Marc Ribot is likely most well-known for his work as a hired gun, notably with Tom Waits and John Zorn, but he's an accomplished composer in his own right, and his solo records span a wide variety of sounds. In the trio Ceramic Dog, it's a mutant hybrid, with one foot squarely in the rock camp, and the other in improvisational jazz. Not known for his vocals, he sang/spoke (thankfully not scatted) on a song or two, in twisted verse that had lower East Side pedigree stamped all over it. His guitar work was impeccable, but unfortunately this master of free playing didn't end up jamming in the Ocropolis after all. It would have been quite a spectacle to see how his approach would mesh with the primal skronk of Oneida's.
On the Convention Hall stage The Horrors were set to start, but a ludicrously long sound-check delayed the opening (the technician checking the microphone started to amass a dedicated fanbase and elicit cheers and claps after each “Test! Test!”). That a British guitar band with shoegaze tendencies, one whose sound embodies a sort of ur-text on fashionable rock music reference points being one of the most conventional bands of the weekend was another testament to ATP and Portishead's unique sensibilities. A one-off collaborative set by two legends of electronic music, Cluster's Roedelius and Silver Apples Simeon, was underway in the Paramount. The hushed and reverent mood was heightened by the subdued lighting, showing glimpses of the deliberate movements of the two masters at work. The music itself was a slow-burn ambient wash, perfect for losing yourself in the swirling lights cascading around the ceiling of the theater, while intermittent waves of bass rattled the bones of the old building.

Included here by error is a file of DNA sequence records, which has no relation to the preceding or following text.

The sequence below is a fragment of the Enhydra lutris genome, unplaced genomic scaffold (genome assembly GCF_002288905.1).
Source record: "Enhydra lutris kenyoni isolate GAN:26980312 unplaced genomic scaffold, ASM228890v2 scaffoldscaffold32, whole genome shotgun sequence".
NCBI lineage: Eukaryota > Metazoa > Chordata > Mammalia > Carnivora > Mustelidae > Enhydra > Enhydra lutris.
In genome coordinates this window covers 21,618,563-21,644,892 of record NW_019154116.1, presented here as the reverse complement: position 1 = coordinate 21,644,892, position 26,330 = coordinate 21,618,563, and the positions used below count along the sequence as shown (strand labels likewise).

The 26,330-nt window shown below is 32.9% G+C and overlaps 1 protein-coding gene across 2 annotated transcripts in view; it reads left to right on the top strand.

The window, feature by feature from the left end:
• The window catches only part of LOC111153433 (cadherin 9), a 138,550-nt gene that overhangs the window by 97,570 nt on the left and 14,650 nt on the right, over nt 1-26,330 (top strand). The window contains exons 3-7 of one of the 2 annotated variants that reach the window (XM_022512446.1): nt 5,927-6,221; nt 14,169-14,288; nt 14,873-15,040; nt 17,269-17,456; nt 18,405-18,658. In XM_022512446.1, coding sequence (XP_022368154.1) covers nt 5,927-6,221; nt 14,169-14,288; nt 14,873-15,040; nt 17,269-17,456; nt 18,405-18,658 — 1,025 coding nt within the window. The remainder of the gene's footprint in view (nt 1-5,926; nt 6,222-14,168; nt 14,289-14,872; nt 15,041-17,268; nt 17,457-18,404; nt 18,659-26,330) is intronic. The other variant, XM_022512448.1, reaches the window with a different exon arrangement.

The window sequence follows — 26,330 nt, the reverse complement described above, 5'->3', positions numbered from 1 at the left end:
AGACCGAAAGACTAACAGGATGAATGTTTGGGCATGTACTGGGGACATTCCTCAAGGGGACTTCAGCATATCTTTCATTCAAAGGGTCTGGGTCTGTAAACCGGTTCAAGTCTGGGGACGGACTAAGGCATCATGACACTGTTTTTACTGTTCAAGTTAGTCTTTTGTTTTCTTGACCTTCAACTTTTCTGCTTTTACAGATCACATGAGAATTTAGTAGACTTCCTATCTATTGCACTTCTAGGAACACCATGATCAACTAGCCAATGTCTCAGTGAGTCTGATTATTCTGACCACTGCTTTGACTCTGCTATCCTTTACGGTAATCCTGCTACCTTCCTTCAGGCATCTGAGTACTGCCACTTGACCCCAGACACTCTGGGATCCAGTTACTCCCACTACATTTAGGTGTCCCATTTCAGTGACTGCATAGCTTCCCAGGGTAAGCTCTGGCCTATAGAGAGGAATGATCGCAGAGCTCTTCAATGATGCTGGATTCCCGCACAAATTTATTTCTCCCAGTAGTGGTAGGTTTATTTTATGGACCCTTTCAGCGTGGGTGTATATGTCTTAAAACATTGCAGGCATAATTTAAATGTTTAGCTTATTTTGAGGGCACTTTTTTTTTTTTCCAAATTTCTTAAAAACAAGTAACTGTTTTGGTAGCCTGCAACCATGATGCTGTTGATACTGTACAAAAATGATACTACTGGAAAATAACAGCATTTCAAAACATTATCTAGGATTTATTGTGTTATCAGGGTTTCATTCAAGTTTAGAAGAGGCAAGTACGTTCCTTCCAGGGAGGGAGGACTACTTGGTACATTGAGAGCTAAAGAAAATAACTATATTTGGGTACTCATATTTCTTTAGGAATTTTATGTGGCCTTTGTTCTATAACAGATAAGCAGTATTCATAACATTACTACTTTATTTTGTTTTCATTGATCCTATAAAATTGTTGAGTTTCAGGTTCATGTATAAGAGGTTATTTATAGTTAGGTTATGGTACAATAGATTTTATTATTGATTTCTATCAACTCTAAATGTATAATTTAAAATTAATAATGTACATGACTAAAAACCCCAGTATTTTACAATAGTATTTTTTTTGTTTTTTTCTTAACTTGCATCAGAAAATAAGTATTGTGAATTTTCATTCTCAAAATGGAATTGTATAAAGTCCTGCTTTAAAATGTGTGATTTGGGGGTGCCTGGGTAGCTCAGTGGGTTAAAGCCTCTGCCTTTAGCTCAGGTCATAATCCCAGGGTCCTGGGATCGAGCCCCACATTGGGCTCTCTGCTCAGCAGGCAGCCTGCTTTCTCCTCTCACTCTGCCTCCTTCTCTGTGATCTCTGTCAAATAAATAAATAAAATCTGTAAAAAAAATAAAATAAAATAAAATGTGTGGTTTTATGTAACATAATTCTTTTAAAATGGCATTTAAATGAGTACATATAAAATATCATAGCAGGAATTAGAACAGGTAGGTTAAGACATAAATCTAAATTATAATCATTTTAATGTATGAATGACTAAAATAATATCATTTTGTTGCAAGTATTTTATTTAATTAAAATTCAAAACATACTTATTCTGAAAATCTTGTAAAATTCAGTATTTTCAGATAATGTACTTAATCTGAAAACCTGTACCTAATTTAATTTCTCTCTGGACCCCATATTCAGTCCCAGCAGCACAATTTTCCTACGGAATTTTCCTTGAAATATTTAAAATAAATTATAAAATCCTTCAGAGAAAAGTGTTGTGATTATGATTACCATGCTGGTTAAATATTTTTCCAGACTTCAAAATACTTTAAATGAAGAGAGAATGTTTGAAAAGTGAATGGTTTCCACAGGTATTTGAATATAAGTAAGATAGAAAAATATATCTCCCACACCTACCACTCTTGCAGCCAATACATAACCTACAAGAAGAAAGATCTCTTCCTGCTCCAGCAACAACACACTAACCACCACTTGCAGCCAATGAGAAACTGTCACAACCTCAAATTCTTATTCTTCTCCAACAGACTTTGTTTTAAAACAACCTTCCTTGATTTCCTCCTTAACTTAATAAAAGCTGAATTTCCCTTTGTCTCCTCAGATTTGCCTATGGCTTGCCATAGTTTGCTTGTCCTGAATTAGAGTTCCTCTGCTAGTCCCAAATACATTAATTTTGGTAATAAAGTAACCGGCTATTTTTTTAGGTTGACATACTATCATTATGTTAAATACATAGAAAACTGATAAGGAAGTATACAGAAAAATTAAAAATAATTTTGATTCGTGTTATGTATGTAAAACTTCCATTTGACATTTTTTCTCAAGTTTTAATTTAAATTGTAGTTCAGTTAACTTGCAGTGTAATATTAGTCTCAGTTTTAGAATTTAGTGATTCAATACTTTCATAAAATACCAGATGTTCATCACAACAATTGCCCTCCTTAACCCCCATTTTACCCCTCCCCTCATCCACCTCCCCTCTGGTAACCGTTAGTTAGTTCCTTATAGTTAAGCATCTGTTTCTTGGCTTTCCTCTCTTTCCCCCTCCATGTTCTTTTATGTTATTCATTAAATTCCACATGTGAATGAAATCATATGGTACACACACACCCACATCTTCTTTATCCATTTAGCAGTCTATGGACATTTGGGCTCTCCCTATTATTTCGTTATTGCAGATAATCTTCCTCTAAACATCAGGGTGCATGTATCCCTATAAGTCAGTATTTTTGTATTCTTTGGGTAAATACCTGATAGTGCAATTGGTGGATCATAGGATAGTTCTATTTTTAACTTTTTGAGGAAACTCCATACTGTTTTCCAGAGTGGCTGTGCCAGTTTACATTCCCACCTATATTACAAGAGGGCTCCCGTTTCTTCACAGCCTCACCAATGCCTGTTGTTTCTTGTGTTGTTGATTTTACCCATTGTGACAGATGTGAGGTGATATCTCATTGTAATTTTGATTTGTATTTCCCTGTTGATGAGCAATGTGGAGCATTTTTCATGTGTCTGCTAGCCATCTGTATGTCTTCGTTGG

The Pop Group followed Silver Qluster at the Paramount. I've always found the Pop Group's Y to be the least approachable of the clutch of legendary late 70s British post-punk LPs. Something about Mark Stewart's ferocious vocals paired to the disjointed, start-stop rhythms and dub-funk inflections of the band never came together for me on record. Given that they broke up in 1981 and reformed only last year, it's hard to fault anyone who couldn't hear the group's merits on record and never got the chance to see them perform. It was a real pleasure to have them at ATP, re-asserting their influence and the force of their music undiminished and possibly amplified by the passing of time.